The police commander also mentioned that foreigners caught at borders leave a lasting impression upon the Romanian authorities, due to their dramatic situation. In past cases where foreigners were not organized in groups and no Romanian citizens were involved in trafficking, those apprehended were released after they paid an insignificant fine. As aliens crossing the border illegally are now organized in groups, the Border Police are obliged to enforce the law much harsher than before. As a consequence of intensified police actions in 1993, traffickers began coming from the Republic of Moldova by night, helped by Romanian contacts.
The commander of the border crossing control point declared that Nadlac is an important location for illegal crossing and identified two categories of violations committed here:
– offenses prescribed by the Criminal Code (art.288, 291, and 293, defining respectively forgery of official documents, fraud, and identity fraud);
– crimes prescribed by Law 56/1992 on Romania’s state borders; the number of such crimes (150 in the first semester of 1994) is double as compared to the criminal offenses (76 for the same period of time).
Foreigners crossing the border illegally often hide in buses or trucks. The number of such incidents is increasing. According to the interview APADOR-CH had with the border point commander, foreigners committing border violations in Romania fall into two categories, function of their motivation:
– political: Kurds from Turkey, Iran and Iraq; deserters from the Gulf War;
– economic: “third world” citizens in search of employment, Asians and Africans, particularly from Sri Lanka, Senegal, Ghana, Bangladesh, Afghanistan, and Pakistan.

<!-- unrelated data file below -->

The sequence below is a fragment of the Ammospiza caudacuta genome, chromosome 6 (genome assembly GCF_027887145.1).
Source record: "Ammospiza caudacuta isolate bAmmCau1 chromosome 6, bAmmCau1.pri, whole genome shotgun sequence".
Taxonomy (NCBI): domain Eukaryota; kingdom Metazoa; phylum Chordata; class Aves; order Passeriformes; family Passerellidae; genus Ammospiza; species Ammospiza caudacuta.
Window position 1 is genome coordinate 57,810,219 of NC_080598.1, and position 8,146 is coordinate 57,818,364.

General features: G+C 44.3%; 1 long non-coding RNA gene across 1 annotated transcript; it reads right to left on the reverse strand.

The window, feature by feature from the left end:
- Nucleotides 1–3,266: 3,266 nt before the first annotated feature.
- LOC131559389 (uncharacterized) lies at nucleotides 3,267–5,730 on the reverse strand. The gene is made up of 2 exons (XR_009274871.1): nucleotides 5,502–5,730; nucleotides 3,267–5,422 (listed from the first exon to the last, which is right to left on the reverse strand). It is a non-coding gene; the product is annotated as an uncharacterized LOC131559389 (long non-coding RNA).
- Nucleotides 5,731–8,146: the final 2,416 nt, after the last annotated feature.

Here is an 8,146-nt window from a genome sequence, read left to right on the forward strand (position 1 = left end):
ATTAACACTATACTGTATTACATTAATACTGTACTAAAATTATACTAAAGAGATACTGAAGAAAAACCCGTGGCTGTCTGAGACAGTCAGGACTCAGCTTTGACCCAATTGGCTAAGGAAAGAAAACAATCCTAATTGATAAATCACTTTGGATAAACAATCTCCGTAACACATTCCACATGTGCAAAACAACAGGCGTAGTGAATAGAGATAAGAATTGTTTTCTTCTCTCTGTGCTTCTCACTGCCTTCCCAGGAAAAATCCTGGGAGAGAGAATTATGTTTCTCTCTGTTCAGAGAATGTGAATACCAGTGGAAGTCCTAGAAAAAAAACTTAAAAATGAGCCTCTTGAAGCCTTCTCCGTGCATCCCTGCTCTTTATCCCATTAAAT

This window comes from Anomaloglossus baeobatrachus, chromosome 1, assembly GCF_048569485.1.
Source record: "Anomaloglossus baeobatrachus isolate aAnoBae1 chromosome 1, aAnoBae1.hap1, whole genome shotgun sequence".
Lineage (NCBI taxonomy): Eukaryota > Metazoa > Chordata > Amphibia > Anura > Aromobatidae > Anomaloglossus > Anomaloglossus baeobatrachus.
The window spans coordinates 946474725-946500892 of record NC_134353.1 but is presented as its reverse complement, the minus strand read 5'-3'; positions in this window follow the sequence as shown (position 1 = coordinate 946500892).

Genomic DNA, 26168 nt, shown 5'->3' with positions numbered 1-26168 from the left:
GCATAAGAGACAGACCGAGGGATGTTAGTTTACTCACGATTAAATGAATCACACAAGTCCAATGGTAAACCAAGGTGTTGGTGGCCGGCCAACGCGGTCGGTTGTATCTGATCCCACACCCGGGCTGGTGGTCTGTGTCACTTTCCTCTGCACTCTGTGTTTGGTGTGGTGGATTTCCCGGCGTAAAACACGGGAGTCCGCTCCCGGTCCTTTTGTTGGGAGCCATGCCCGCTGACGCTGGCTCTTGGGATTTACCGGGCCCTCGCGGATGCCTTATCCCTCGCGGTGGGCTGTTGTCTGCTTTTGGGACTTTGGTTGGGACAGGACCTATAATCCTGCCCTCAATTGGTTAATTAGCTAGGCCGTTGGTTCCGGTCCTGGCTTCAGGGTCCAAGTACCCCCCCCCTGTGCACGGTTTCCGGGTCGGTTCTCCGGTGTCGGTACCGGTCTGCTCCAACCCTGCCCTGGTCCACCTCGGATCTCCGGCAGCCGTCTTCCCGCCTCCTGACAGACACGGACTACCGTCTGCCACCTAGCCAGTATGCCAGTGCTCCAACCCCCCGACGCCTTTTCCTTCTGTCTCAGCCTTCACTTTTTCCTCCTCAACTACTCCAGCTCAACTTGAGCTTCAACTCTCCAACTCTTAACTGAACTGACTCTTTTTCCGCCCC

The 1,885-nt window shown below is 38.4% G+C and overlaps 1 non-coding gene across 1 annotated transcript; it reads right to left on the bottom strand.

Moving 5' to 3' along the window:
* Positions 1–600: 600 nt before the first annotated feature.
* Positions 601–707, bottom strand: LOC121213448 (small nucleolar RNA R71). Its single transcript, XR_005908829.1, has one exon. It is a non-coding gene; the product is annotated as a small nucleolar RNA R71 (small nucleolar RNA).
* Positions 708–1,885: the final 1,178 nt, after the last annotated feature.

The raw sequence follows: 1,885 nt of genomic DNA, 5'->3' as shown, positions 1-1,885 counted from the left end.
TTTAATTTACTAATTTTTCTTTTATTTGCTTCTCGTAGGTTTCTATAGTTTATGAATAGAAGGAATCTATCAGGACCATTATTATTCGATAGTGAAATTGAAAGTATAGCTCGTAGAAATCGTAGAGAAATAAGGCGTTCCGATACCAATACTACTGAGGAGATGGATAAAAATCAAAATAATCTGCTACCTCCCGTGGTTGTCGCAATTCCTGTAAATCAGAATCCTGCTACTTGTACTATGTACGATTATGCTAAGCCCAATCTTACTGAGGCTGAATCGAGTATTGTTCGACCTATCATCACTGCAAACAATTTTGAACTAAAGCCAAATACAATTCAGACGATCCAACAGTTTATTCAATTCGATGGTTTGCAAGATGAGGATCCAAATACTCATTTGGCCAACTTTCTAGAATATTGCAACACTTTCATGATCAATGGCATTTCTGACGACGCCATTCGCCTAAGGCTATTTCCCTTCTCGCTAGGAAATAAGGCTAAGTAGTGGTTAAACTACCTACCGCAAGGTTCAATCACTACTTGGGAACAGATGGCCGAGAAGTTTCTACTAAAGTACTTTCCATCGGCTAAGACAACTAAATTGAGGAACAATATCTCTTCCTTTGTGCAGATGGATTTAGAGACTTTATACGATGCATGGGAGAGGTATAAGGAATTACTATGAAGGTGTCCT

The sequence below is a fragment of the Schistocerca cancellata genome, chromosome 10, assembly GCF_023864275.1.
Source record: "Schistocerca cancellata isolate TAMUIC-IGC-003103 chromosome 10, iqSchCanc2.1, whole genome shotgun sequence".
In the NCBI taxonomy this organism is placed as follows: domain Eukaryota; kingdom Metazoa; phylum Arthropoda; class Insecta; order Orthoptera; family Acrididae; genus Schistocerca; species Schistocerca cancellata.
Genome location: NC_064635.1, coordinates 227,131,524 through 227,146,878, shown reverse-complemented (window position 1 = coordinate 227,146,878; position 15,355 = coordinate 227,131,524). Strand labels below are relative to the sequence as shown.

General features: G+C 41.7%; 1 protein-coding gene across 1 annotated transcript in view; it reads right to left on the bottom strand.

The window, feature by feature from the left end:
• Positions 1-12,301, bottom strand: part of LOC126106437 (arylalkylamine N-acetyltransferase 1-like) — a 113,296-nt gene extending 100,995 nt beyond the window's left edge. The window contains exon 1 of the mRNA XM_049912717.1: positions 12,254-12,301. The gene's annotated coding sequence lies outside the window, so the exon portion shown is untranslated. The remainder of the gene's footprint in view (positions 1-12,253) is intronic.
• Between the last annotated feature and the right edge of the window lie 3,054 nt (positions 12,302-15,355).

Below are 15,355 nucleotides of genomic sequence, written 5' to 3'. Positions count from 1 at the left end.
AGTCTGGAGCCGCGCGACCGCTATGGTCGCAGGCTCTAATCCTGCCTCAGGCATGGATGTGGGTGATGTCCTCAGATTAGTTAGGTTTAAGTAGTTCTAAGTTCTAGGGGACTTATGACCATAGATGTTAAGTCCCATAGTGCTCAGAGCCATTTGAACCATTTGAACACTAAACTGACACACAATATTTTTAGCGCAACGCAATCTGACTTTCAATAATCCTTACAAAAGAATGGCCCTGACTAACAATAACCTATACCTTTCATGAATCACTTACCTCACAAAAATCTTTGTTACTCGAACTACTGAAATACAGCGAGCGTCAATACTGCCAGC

APADOR-CH representatives were told that in January 1994, 100 people (families with children — 15 from Iraq and 85 from Turkey) had hidden in an international merchandise truck and crossed the border illegally. The authorities say that they had used various legal and illegal connections to get to Romania. After crossing the border, the Hungarian authorities apprehended them, reported the case to the Nadlac border point, and started a criminal investigation. The foreigners were sent to the Arad county police where some were subsequently released, while others were placed under arrest and convicted to prison terms.
The police commander also declared that foreign citizens often attempt to exit Romania illegally, with false documents, are then apprehended and released, after which they try again. For short investigations, suspects are held in the police lock up, while for longer ones, in the penitentiary.
The commander of the Arad penitentiary declared that foreigners entering Romania legally and attempting to exit illegally are the most serious problem for this agency. Authorities take into account international circumstances when they decide on individual cases. As of the time of the mission, 22 foreigners were detained in the penitentiary: 17 under preventive arrest, and 5 convicts. All those convicted for violations under art.68 lit.b of Law 56/1992 (fraudulent border crossing of armed individuals or groups) are from Turkey.
According to the commander of the penitentiary, 173 foreigners were detained or served sentences during 1993 in Arad — all convicted for illegal border crossing. 166 of these had been released before the time of the interview. Terms are usually short — 3-6 months — and for approximately half of the convicts, the sentence is suspended. Defendants may be released on bail. The harshest punishments are applied to traffickers.
The commander of the penitentiary also said that the institution was overcrowded (at the time the APADOR-CH mission arrived there, 1,400 prisoners occupied 600 beds). Likewise, he mentioned that the penitentiary had problems with the special diets of foreigners (pork is generally served in the institution, but muslims have special requirements).
The same source specified that in Timisoara and Oradea there might be foreigners who attempted to cross the border illegally.